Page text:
Los autobuses in Panama run all the time because everyone rides - not very many people own their own cars. You only have to wait for about 20 minutes at any one stop for one to pick you up. But it didn't take long for us to figure out that the buses will pick you up wherever you are if you stand in the road and flag them down. The 'long-distance' buses that go from town to town are pretty nice and usually have air conditioning, similar to greyhound buses here. The rural buses are small and crowded and are often full of kids coming from or going to school. It was often standing-room only. We were the only gringos traveling by bus (except going to Santa Catalina) - but it's a cheap and efficient way to travel. I had no idea (with my limited spanish) if I could get us from Santa Catalina to El Valle de Anton, with five bus changes, but it worked! The above picture shows the lonely bus stop we were dropped off at along the Pan American Highway en route to El Valle. As luck would have it, we crossed the highway and there was a bus on the other side waiting to go to El Valle. It worked like clockwork. Amazing.
The bus pictured above is typical of the buses you see in the cities, called diablo rojos. They are old American school buses painted crazy colors and lit up by equally crazy neon lights at night. Each one of the buses is an original and the graffiti-style artwork is great. You might see Jesus on the front of the bus and a pinup girl on the back. Laura thinks that the Lander school buses should look like these.
The bus ride to El Valle was a bit nutty. The roads were steep and windy as we climbed from sea level to the mountains. Plus the driver was texting every few seconds and talking on the phone. He was also changing the radio station while holding his phone. I don't know why he bothered because every station in Panama seems to play really bad rap music that all sounds the same. When we got to El Valle we took a walk around town to find something to eat.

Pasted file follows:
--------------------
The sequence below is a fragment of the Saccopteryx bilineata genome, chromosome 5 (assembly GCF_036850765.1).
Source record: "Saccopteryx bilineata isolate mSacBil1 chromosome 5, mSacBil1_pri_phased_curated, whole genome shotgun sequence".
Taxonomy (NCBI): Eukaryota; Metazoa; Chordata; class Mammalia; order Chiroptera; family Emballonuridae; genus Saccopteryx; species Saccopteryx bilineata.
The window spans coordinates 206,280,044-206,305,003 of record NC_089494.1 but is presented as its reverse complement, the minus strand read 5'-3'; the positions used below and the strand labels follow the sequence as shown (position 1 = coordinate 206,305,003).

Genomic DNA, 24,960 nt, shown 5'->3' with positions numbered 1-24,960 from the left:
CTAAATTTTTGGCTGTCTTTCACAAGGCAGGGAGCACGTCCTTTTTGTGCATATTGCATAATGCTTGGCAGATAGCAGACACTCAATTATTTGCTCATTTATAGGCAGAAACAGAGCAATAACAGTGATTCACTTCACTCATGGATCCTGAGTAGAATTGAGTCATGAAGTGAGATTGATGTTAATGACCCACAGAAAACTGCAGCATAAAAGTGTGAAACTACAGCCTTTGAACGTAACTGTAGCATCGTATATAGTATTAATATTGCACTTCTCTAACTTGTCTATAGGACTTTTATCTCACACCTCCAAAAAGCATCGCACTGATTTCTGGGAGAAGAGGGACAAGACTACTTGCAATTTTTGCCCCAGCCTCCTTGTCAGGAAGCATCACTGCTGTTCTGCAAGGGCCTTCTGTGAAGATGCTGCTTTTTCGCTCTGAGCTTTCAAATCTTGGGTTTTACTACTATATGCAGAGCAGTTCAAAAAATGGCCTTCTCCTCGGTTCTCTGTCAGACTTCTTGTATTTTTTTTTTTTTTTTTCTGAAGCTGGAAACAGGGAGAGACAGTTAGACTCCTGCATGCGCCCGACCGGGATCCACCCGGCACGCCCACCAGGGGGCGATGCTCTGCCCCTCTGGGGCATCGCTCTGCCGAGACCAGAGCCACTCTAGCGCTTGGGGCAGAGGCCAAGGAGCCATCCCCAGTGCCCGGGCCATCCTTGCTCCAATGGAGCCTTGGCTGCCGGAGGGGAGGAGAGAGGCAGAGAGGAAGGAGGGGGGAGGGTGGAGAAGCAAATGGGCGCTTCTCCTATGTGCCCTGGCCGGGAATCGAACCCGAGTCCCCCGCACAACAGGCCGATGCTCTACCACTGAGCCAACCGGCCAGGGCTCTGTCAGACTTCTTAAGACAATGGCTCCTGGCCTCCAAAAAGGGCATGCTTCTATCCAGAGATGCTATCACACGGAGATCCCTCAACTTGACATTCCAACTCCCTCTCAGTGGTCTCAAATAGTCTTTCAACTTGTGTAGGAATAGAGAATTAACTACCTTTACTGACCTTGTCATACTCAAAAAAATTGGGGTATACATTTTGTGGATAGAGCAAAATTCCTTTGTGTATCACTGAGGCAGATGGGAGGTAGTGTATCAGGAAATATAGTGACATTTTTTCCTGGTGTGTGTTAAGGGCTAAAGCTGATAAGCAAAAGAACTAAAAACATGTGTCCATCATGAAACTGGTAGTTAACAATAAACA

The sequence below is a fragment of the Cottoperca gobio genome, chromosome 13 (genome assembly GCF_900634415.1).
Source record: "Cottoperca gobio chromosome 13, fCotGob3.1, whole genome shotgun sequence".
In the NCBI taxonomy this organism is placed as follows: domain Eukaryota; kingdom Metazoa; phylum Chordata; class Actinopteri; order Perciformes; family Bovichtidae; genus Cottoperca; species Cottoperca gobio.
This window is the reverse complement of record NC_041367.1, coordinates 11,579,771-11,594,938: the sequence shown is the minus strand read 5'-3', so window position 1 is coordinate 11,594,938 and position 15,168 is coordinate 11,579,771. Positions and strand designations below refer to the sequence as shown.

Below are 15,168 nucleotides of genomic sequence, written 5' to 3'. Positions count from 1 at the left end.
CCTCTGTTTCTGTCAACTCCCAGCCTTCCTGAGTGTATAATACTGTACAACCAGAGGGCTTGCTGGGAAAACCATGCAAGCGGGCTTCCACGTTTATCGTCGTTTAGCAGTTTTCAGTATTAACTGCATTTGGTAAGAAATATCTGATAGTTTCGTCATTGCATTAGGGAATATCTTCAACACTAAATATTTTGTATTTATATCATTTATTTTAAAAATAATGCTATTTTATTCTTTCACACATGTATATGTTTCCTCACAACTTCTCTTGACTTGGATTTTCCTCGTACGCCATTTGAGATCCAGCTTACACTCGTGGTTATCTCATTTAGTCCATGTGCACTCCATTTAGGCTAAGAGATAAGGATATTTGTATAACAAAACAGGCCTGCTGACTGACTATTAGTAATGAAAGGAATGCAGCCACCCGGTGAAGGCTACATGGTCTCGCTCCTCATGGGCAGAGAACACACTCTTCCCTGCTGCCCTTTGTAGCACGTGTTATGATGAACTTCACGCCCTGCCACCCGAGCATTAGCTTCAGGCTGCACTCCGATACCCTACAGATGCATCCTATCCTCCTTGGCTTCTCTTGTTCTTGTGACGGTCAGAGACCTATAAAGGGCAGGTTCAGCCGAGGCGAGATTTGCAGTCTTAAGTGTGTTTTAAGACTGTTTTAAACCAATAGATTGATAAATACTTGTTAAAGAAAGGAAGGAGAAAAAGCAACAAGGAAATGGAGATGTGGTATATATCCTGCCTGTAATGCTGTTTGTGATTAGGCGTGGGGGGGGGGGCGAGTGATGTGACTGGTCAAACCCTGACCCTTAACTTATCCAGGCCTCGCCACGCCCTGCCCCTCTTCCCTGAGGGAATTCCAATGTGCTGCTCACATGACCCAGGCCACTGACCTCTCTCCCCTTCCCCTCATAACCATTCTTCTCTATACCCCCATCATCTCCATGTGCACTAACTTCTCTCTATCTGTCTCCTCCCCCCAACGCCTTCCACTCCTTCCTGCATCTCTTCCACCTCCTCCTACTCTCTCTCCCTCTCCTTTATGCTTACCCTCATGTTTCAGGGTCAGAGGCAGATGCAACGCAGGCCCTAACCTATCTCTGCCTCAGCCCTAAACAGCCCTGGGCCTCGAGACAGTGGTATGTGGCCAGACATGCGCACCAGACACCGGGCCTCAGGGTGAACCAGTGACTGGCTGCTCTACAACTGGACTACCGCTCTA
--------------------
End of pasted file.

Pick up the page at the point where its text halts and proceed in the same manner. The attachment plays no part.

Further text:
En el mercado - we also found a yummy panadaria.
This was a seven-dog stop. For entertainment we often counted the number of dogs at each bus stop.
The picture below was taken during an evening walk and the light was so pretty as a storm was rolling in. El Valle is fairly upscale - it's a small rural town where wealthy folks from Panama City come to escape the heat. I liked that most of the fences in Panama are living fences.
The kids are missing in the above photo because we left the kids to their own devices (i.e. watching Sponge Bob in Spanish in the hotel room) and took a walk on the outskirts of town. It was beautiful in El Valle as much of the rainforest here is protected.
Ben on the rooftop with mountains around us.
I'm a little embarrassed to admit it but the main reason we went to El Valle was to go zip lining. It's one of the best bird watching places in Central America but we only had a little time for birds which I do regret. I figured the kids deserved a special treat with the zipping.
We hiked through a beautiful rainforest preserve for the zip lining and had a nice guide that took time to help us identify birds.
Ben has been wanting to do this for years, he was so excited!
The rainforest preserve had the best interpretive signs. Much more entertaining than the US Park Service! The golden frog is an endangered species once endemic to El Valle. We did not see one, except in meditation on this sign.
Mis hijos - walking back to town from the rainforest preserve. Time slows down when you don't have your own transportation, and that's a good thing. The flowers were beautiful and we saw some amazing birds (Panama has some 944 species of birds!)
In front of our hotel which is above other stores and restaurants. We had a pretty view of the surrounding mountains from the rooftop terrace.
From El Valle we got on a bus to go to Panama City for our last two days in the country. The funny thing was that in Panama City we asked the bus driver to drop us off at a certain pizza place near a highway underpass (we weren't even sure of the name of the pizza place). The hotel owner in El Valle said it would get us within walking distance to our hotel in the city.
Yes, that is a taxi cab behind us. Did we take it? Of course not... we were on a quest. But taxi cabs were usually cheap if you asked before getting in ¿Cuánto cuesta?
Wow, luxury digs in Panama! From our humble beginnings at a hostel -- to a room with a spectacular view of Panama Bay and the canal. But of course I'd take a hostel next to the surf and sand over an air-conditioned 5-star hotel any day! I missed hearing the ocean at night... But, watching the big cargo ships was way fun, as was the swimming pool.
The kids were excited to play in the pool with two kids from Canada that were near their same age. They invented a game where they threw mangoes at Panama beer cans on the bridge that went over the pool. The height of culture for our trip.
Up next, our canal transit ~ sailing up and over the continental divide!